Downstream of Akt, TSC2 is present in healthy individuals in several variants originating from alternative splicing of exons 25 and 31 (Table 2) [111113]. TSC2 transcripts lacking exons 25 (Uniprot ID: P49815-2, P49815-3, P49815-5, P49815-6 and P49815-7) and/or 31 (Uniprot ID: P49815-4, P49815-5, P49815-6 and P49815-7) occur at higher levels as compared to the full length variant (Uniprot ID: P49815-1) [113]. Exon 25 is detectable in lymph node, muscle and thyroid tissue, whereas exon 31 is found in adipose, adrenal, brain, breast, colon, kidney, lung, prostate, skeletal muscle, testes and thyroid tissue [113]. Deletion of exons 25 and 31 does not affect the TSC dependent inhibition of mTORC1 [113]. However, it may affect TSC2’s properties as a substrate for Akt and AMPK. Akt phosphorylates TSC2 at residues Ser939, Ser981 and Thr1462 [26,114,115] and variants missing exon 25 do not contain the target site at Ser981. The TSC2 residues phosphorylated by Akt serve as a scaffold for 14-3-3 protein binding to and subsequent degradation of TSC2 [115]. This suggests that TSC2 containing exon 25 has a higher 14-3-3 affinity and higher turnover than TSC2 variants without that exon [111]. AMPK activates TSC2 by phosphorylation at Ser1387 and Thr1271 [38]. The AMPK target site at Thr1271 is contained in exon 31 and, therefore, TSC2 variants that lack exon 31 may be less sensitive to AMPK activation. Further studies are required to delineate the biological consequences of the different structures of the TSC2 splice variants upon Akt and AMPK activation. TSC1 variants originating from alternative splicing have so far not been identified experimentally under healthy conditions. However, mutations in either TSC1 or TSC2 that lead to aberrant splicing and generation of multiple splice variants are commonly found in a wide range of pathologies such as cancer and TSC [116]. TSC is a rare genetic disorder caused by mutations in the TSC1 and TSC2 genes, leading to benign tumours in multiple organ systems [113]. The TSC Leiden Open Variation Databases (TSC LOVD, www.lovd.nl) displays all variants reported for TSC1 and TSC2, being currently 870 and 2473, respectively (date: 05/2017). For TBC1D7, the third member of the TSC protein complex, no isoforms or splice variants have been found experimentally. Also Rheb, the target of the TSC, does not present any isoform or splice variant.

Components of the mTOR complexes occur in different variants (Table 2). mTOR itself exists in two splice variants, mTORα and mTORβ, of which mTORβ is the shorter version [117]. mTORα contains the protein–protein interaction domains HEAT (huntingtin-elongation factor 3-regulatory subunit A of PP2A-TOR1 repeats), FAT (FRAP–ATM–TTRAP) and FATC (FAT-carboxy terminal domain) and a KD, while mTORβ lacks the HEAT and FAT domains [117]. Studies in rats suggest that mTORα is ubiquitously expressed whereas mTORβ is mainly expressed in lung, heart, stomach, intestine and liver [117]. mTORβ can still form the two mTORC1 and mTORC2 complexes, and phosphorylate the mTORC1 substrates S6K1 and 4E-BP1 as well as the mTORC2 substrate Akt. Cells overexpressing mTORβ have a shorter G1 phase, suggesting a role in cell-cycle progression [117]. This may be due to a stronger association of mTORβ with c-Myc, a transcription factor that controls cell-cycle progression. Also raptor exists in two splice variants, termed as raptor and raptor-v2. Raptor-v2 (Table 2) is the shorter variant lacking the HEAT repeats, which are needed for binding to mTORC1 substrates [118]. Raptor is ubiquitously expressed but levels are higher in brain, immune cells, gastrointestinal tract and kidney [77]. Raptor-v2 mainly localizes to the pituitary, nasal mucosa and muscle [118]. Raptor-v2 binds mTORC1 but cannot bind S6K1, as it lacks the HEAT repeats [119]. This suggests that raptor-v2 inhibits mTORC1 by sequestering mTOR away from the functional complex. However, further studies are required to characterize the biological function of raptor-v2.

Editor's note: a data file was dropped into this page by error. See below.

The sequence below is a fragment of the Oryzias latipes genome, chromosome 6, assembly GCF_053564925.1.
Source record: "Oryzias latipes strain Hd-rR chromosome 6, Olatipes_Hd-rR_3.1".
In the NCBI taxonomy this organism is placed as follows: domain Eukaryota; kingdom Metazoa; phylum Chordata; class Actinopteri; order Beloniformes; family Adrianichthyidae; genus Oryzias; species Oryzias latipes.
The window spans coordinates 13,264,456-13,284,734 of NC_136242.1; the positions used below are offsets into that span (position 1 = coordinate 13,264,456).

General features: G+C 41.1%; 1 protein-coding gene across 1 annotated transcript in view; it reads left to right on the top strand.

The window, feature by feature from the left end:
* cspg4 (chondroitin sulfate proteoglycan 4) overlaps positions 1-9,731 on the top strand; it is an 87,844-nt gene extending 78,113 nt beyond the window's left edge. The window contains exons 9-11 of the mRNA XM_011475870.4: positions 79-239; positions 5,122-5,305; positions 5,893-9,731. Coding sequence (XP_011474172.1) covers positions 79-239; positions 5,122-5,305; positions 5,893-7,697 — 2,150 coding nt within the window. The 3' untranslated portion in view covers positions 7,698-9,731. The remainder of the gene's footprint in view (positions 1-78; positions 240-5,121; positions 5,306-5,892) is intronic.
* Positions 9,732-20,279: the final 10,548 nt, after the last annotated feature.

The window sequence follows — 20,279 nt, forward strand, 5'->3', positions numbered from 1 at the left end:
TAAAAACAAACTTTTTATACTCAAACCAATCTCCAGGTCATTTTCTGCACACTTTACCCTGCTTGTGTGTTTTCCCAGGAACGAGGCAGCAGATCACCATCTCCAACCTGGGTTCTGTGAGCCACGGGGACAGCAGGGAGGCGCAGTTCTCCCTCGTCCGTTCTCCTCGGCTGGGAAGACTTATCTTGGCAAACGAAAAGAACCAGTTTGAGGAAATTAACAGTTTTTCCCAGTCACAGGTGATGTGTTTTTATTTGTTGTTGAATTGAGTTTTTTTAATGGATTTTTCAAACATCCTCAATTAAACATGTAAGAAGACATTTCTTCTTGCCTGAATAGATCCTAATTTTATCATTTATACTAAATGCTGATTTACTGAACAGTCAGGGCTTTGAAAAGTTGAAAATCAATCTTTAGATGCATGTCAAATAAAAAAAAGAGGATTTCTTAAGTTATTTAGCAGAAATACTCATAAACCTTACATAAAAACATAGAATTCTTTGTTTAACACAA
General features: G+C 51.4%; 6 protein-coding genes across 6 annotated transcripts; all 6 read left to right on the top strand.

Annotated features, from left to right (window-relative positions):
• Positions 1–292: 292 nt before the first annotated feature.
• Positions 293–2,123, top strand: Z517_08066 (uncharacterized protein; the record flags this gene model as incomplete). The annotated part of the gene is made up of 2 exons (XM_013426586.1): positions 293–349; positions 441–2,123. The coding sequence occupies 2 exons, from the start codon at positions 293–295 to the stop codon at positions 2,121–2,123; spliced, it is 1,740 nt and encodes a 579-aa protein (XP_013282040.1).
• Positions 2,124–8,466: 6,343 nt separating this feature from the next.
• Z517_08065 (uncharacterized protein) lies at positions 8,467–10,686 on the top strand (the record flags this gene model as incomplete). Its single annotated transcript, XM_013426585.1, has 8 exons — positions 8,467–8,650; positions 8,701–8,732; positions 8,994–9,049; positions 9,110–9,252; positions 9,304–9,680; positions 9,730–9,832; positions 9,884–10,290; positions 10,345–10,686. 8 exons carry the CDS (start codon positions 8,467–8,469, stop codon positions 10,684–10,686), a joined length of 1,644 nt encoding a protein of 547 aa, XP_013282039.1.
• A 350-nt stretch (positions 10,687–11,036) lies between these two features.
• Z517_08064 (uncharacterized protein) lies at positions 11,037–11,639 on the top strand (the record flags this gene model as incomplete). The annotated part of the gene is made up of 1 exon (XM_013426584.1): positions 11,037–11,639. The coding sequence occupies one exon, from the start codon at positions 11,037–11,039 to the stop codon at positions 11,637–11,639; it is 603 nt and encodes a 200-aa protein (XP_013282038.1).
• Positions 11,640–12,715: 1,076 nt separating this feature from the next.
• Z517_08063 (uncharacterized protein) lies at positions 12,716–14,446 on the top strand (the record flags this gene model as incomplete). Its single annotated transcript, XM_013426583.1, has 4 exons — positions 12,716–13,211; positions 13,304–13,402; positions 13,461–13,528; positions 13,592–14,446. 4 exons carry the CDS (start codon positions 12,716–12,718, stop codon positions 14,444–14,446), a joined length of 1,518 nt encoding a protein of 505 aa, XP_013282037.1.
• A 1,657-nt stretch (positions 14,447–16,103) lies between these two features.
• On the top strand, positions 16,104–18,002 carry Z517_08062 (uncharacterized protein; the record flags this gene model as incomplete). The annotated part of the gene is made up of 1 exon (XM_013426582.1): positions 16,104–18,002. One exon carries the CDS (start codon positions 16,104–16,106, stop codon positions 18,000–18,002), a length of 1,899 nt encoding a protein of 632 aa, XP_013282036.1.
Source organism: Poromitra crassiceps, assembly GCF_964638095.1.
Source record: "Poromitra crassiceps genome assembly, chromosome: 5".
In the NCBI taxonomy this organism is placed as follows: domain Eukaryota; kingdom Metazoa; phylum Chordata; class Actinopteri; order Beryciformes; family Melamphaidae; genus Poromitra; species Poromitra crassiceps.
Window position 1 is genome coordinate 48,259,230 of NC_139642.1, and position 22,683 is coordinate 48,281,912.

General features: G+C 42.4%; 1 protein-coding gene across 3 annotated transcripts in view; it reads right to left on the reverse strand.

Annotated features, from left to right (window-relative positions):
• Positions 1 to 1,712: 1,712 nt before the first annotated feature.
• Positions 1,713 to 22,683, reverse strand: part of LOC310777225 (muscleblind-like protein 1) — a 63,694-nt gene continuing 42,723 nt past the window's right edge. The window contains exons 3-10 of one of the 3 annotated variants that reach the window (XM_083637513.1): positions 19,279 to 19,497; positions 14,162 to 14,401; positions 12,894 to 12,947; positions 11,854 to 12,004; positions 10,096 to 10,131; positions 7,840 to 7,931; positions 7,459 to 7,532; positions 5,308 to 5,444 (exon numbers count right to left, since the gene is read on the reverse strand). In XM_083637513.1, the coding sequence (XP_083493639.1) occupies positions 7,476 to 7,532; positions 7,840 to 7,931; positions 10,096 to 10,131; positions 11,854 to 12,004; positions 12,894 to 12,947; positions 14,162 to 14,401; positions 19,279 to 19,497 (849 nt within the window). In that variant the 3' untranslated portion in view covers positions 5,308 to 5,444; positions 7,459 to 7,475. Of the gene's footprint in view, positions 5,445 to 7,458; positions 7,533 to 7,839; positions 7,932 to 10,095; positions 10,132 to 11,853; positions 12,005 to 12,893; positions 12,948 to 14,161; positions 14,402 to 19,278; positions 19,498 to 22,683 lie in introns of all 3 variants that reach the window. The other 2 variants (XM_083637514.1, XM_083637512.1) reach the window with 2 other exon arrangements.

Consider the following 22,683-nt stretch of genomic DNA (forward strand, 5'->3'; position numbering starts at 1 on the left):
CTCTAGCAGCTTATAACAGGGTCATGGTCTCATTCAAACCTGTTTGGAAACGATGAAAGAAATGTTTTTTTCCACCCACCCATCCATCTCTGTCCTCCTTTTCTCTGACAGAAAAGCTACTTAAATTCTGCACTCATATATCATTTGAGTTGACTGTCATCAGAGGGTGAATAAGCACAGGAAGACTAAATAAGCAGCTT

Regarding the members of mTORC2, no isoform or splice variant for rictor has been so far described. However, five mSin1 splice variants have been experimentally identified, mSin1.1–mSin1.5 (Table 2) [14]. No information is available on their expression pattern. Only mSin1.1, mSin1.2 and mSin1.5 (also termed as mSin1, mSin1α and mSin1β [120]) are found in mTORC2 and mediate Akt phosphorylation. mSin1.1 is the full length protein and contains a RBD (ras-binding domain) and a PH domain. mSin1.2 and mSin1.5 lack part of the RBD, and mSin1.5 also lacks the PH domain [14]. mSin1.1 and mSin1.2 overexpression increases Akt phosphorylation in response to insulin, whereas mSin1.5 overexpression enhances Akt phosphorylation independent of insulin [14]. This suggests that mTORC2 containing mSin1.1 or mSin1.2 is activated by insulin, whereas mTORC2 with mSin1.5 is constitutively active or responds to signals other than insulin. Protor has two isoforms, Protor-1 and Protor-2 (Table 1) [7,16], that are ubiquitously expressed [16]. They do not contain any known functional domain, but their N-terminal sequence is highly conserved and they both bind mTORC2 via rictor [7,16]. Protor-1 also exists in three splice variants, Protor-1α, Protor-1β and Protor-1γ, of which only Protor-1α and Protor-1β can form a part of mTORC2 [16]. In kidney, Protor-1 in mTORC2 is required for the phosphorylation of SGK and activation of sodium transport [121]. Protor-2 interacts with and activates the RNA binding protein TTP (tristetraprolin) to ensure mRNA turnover under stressed conditions [122]. Further research is required to better understand the differences in expression, function and regulation among these variants.